This morning, I asked over on ZDNet Education if Mark Zuckerberg's $100 million donation to the Newark Public Schools might not be motivated in part by branding around a pending release of a Facebook phone. Larry Dignan isn't sure about prospects for a Facebook phone, regardless of how much money Zuckerberg donates to any school. I, however, am going to call him out on this one. A Facebook phone would not only be huge for Facebook and whatever carrier bags it, but the phone would be huge for Android.
Yeah, yeah, I know, the phone is technically a rumor, but even Zuckerberg, while denying a Facebook OS for a phone explained that "Our strategy is very horizontal. We're trying to build a social layer for everything." Right. Like for the new Android phones that Bloomberg reported on earlier today.
As Facebook representatives said, "Facebook is not building a phone." Right. Because INQ is building it for them.
Regardless, if Facebook could actually add a reasonable social layer to an Android phone (unlike HTC's miserable Sense UI), making it utterly simple, with no user intervention, downloading or modification, to interact with Facebook, then we could finally see one of the killer Android phones for which developers have been hoping.
I'm not a huge Facebook fan. I need to keep an eye on my kids and my mom needs to see pictures of her grandkids somehow, so it's something of a necessary evil in my life. However, even my wife, who eschews technology in virtually every way she can, is drawn to Facebook. My mom, who finally figured out how to outsource her company's web development to a vaguely competent programmer and host, is a Facebook monster (I mean that in the nicest possible way, Mom). I, like an awful lot of geeks, don't love Facebook. For better or worse, however, everyone else in the free world does.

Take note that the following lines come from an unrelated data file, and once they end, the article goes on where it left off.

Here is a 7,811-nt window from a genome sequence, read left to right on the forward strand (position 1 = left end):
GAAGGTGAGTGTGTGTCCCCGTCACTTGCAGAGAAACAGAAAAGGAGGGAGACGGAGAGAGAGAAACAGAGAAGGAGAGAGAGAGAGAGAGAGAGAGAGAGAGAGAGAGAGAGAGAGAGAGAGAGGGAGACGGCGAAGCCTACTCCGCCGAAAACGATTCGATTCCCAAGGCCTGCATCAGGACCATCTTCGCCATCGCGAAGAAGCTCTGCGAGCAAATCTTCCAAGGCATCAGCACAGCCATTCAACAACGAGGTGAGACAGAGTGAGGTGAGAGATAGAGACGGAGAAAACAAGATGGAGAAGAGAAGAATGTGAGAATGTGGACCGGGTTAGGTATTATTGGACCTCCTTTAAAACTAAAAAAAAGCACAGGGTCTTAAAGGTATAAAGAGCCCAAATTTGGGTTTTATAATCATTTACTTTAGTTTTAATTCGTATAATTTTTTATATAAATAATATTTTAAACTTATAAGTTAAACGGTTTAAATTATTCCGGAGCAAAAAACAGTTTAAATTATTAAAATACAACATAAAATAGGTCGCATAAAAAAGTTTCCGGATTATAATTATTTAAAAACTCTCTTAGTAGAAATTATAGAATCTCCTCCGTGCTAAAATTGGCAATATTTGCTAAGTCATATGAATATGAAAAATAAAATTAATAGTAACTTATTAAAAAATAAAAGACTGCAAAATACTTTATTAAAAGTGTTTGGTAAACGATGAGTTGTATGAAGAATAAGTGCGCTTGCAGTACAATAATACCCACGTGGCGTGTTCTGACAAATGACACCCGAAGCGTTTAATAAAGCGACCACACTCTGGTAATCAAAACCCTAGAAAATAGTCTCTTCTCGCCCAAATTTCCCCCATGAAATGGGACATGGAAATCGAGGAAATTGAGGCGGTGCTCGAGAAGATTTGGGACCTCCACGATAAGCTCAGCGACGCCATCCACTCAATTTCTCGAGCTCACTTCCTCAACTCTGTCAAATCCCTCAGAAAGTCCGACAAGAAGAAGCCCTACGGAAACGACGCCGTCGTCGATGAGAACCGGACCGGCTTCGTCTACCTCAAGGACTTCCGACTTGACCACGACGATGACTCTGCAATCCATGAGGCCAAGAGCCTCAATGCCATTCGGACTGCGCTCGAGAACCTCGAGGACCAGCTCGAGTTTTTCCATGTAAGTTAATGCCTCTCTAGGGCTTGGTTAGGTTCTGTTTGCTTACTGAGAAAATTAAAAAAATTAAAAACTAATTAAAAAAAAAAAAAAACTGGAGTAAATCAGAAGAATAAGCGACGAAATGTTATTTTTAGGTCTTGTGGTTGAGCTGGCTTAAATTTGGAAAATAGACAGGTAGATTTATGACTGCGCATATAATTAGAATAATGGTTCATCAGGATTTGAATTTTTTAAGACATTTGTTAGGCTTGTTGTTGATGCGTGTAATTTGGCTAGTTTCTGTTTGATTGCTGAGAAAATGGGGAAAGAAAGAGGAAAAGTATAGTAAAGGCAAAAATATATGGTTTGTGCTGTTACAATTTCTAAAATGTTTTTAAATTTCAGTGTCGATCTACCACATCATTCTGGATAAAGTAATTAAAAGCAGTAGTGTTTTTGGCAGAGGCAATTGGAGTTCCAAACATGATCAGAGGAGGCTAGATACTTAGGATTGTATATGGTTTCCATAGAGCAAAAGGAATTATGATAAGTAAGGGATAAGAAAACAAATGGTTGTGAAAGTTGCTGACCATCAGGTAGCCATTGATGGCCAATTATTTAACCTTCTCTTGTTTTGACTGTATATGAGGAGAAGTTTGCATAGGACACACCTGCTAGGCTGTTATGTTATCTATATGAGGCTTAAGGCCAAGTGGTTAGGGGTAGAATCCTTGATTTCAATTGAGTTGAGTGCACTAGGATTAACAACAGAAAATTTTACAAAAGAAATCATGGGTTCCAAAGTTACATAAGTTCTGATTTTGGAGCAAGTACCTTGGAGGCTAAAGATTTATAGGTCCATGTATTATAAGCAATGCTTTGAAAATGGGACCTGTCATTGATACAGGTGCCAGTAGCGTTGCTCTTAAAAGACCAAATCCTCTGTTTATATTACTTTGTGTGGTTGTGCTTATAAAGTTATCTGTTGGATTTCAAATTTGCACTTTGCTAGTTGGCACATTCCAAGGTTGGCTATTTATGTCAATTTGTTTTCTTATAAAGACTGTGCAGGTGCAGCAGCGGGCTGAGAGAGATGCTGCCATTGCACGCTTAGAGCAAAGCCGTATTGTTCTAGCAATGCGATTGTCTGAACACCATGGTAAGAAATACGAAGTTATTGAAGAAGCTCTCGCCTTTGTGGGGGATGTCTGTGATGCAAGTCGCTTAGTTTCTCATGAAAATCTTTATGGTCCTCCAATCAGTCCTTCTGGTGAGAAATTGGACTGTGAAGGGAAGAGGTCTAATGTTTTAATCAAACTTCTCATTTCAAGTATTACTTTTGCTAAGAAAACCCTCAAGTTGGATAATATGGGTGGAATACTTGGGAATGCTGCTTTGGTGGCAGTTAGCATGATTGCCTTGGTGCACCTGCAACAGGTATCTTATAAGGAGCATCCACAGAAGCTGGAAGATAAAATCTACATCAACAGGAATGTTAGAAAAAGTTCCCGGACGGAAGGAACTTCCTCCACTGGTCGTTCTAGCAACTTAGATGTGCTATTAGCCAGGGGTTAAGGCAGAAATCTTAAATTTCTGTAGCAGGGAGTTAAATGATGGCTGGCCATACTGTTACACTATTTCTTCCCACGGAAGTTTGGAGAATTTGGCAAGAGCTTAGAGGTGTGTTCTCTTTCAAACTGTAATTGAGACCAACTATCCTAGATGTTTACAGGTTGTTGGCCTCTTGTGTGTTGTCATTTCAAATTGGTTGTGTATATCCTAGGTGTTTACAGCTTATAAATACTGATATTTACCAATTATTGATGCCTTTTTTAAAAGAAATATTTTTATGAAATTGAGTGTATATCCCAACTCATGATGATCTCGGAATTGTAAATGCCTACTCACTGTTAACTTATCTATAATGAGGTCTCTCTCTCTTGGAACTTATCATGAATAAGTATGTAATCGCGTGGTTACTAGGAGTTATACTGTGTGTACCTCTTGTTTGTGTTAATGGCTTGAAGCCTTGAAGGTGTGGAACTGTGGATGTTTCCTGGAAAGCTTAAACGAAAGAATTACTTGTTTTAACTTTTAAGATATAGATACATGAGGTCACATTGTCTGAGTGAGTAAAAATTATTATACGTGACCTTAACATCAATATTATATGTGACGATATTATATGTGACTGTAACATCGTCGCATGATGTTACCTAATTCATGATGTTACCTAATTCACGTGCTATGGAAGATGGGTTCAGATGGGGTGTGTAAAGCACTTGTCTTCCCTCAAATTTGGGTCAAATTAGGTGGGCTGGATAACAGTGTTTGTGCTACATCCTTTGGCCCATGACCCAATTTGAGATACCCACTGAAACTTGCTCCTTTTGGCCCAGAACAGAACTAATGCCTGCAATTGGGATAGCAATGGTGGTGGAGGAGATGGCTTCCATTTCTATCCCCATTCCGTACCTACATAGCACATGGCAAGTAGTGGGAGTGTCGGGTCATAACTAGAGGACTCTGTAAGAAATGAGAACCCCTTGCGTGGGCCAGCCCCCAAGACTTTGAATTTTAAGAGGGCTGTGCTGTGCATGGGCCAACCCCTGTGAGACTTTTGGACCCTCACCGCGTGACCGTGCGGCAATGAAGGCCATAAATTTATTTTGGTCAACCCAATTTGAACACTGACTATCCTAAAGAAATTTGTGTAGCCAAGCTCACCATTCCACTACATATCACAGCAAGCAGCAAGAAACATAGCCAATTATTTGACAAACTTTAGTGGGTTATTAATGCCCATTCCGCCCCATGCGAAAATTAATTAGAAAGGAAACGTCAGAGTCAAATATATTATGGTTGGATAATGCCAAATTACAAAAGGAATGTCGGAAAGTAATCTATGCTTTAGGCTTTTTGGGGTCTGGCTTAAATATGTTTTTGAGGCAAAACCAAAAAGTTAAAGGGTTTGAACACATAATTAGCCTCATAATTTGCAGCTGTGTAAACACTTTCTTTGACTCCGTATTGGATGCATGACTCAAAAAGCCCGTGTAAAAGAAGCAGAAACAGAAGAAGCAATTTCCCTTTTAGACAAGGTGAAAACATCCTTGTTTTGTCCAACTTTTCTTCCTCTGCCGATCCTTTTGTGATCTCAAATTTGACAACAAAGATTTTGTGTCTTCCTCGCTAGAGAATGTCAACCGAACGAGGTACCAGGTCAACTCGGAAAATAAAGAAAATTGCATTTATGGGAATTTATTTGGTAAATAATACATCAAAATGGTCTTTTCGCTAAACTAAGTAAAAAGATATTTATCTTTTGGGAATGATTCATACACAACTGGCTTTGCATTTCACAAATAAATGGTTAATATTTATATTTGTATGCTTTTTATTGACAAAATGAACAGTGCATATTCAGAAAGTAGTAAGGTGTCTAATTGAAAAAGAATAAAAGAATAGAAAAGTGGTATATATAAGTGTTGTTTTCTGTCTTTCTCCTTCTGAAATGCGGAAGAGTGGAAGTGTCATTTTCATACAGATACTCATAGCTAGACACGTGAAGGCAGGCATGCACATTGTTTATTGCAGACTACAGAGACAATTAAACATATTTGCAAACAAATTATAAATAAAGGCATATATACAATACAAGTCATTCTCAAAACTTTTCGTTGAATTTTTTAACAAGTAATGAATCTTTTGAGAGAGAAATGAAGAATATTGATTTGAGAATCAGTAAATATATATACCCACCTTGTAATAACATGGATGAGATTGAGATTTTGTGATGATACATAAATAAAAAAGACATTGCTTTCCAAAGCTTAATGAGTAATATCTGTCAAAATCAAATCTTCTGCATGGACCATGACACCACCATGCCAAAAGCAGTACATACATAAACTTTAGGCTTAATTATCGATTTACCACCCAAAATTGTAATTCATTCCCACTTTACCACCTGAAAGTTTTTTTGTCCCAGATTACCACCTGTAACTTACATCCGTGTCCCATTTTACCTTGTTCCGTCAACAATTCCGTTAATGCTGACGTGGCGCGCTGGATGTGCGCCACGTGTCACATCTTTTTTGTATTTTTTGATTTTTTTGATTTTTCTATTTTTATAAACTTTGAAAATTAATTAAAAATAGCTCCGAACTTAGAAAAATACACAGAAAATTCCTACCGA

Take the relatively geeky Android platform, put it on a slick phone, and call it a Facebook phone, though, and suddenly Android just might be able to reach a level of comfort and ubiquity that only the iPhone has been able to inspire among a broad cross-section of users. We're not talking the technorati here or the enterprise users looking at advanced alternatives to RIM devices. We're talking about moms, dads, grandparents, tweens, teens, college kids, and anyone else who accesses Facebook more than any other site. Make sure that Flash 10.1 is fully supported, too, so people can play mobile versions of those awful Zynga games and you're there. The phone will sell faster than INQ can make it and it will be able to go head to head with the iPhone. It might not be as good as the iPhone, but deep integration of Facebook and the Facebook brand will ensure that non-geeks happily overlook any technical shortcomings.
The only possible downside? Right now, rumor has it that the device (or devices) would drop on AT&T. Two words, folks: Verizon Wireless.
Am I overstating the case for a Facebook phone? I don't think I am, but I'm sure you'll tell me what you think in the talkbacks.